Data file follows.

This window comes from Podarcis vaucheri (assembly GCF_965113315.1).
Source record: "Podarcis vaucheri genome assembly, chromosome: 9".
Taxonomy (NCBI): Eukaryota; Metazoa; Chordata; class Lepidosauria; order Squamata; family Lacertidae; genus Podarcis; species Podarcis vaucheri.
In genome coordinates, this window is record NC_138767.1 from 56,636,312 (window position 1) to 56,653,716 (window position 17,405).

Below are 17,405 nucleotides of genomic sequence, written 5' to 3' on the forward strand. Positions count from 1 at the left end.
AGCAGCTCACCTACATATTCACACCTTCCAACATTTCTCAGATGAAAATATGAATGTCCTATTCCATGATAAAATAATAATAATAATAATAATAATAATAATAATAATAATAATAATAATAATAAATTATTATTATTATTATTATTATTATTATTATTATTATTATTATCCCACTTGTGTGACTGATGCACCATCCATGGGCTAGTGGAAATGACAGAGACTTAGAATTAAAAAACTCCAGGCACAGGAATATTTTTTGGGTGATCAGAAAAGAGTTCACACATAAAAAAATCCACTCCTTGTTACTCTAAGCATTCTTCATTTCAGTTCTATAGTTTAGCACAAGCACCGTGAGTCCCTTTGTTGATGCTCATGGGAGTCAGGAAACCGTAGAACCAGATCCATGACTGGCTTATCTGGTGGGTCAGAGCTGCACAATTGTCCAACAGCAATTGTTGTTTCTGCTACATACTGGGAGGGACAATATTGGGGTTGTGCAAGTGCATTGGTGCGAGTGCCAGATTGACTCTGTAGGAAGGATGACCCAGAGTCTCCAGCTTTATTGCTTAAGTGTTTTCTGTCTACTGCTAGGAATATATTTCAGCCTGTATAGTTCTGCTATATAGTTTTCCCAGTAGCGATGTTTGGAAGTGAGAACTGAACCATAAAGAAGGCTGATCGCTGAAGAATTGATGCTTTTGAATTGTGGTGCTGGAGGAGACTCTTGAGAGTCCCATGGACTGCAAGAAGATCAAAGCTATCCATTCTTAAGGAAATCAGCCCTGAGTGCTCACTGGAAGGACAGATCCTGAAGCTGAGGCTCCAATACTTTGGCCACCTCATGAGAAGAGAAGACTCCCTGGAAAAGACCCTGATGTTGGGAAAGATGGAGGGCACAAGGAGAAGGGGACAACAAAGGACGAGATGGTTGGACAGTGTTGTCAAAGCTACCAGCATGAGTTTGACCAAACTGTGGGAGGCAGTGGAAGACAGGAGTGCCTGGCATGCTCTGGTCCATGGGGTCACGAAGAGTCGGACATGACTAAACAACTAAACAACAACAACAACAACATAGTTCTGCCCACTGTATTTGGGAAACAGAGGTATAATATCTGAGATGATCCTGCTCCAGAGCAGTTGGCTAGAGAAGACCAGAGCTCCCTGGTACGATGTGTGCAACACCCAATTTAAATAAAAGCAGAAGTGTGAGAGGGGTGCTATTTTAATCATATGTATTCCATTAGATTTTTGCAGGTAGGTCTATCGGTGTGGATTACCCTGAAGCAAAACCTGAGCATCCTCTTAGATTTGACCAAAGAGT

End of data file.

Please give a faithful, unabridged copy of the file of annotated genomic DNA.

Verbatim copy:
This window comes from Podarcis vaucheri (assembly GCF_965113315.1).
Source record: "Podarcis vaucheri genome assembly, chromosome: 9".
Taxonomy (NCBI): Eukaryota; Metazoa; Chordata; class Lepidosauria; order Squamata; family Lacertidae; genus Podarcis; species Podarcis vaucheri.
In genome coordinates, this window is record NC_138767.1 from 56,636,312 (window position 1) to 56,653,716 (window position 17,405).

Below are 17,405 nucleotides of genomic sequence, written 5' to 3' on the forward strand. Positions count from 1 at the left end.
AGCAGCTCACCTACATATTCACACCTTCCAACATTTCTCAGATGAAAATATGAATGTCCTATTCCATGATAAAATAATAATAATAATAATAATAATAATAATAATAATAATAATAATAATAATAAATTATTATTATTATTATTATTATTATTATTATTATTATTATTATCCCACTTGTGTGACTGATGCACCATCCATGGGCTAGTGGAAATGACAGAGACTTAGAATTAAAAAACTCCAGGCACAGGAATATTTTTTGGGTGATCAGAAAAGAGTTCACACATAAAAAAATCCACTCCTTGTTACTCTAAGCATTCTTCATTTCAGTTCTATAGTTTAGCACAAGCACCGTGAGTCCCTTTGTTGATGCTCATGGGAGTCAGGAAACCGTAGAACCAGATCCATGACTGGCTTATCTGGTGGGTCAGAGCTGCACAATTGTCCAACAGCAATTGTTGTTTCTGCTACATACTGGGAGGGACAATATTGGGGTTGTGCAAGTGCATTGGTGCGAGTGCCAGATTGACTCTGTAGGAAGGATGACCCAGAGTCTCCAGCTTTATTGCTTAAGTGTTTTCTGTCTACTGCTAGGAATATATTTCAGCCTGTATAGTTCTGCTATATAGTTTTCCCAGTAGCGATGTTTGGAAGTGAGAACTGAACCATAAAGAAGGCTGATCGCTGAAGAATTGATGCTTTTGAATTGTGGTGCTGGAGGAGACTCTTGAGAGTCCCATGGACTGCAAGAAGATCAAAGCTATCCATTCTTAAGGAAATCAGCCCTGAGTGCTCACTGGAAGGACAGATCCTGAAGCTGAGGCTCCAATACTTTGGCCACCTCATGAGAAGAGAAGACTCCCTGGAAAAGACCCTGATGTTGGGAAAGATGGAGGGCACAAGGAGAAGGGGACAACAAAGGACGAGATGGTTGGACAGTGTTGTCAAAGCTACCAGCATGAGTTTGACCAAACTGTGGGAGGCAGTGGAAGACAGGAGTGCCTGGCATGCTCTGGTCCATGGGGTCACGAAGAGTCGGACATGACTAAACAACTAAACAACAACAACAACAACATAGTTCTGCCCACTGTATTTGGGAAACAGAGGTATAATATCTGAGATGATCCTGCTCCAGAGCAGTTGGCTAGAGAAGACCAGAGCTCCCTGGTACGATGTGTGCAACACCCAATTTAAATAAAAGCAGAAGTGTGAGAGGGGTGCTATTTTAATCATATGTATTCCATTAGATTTTTGCAGGTAGGTCTATCGGTGTGGATTACCCTGAAGCAAAACCTGAGCATCCTCTTAGATTTGACCAAAGAGT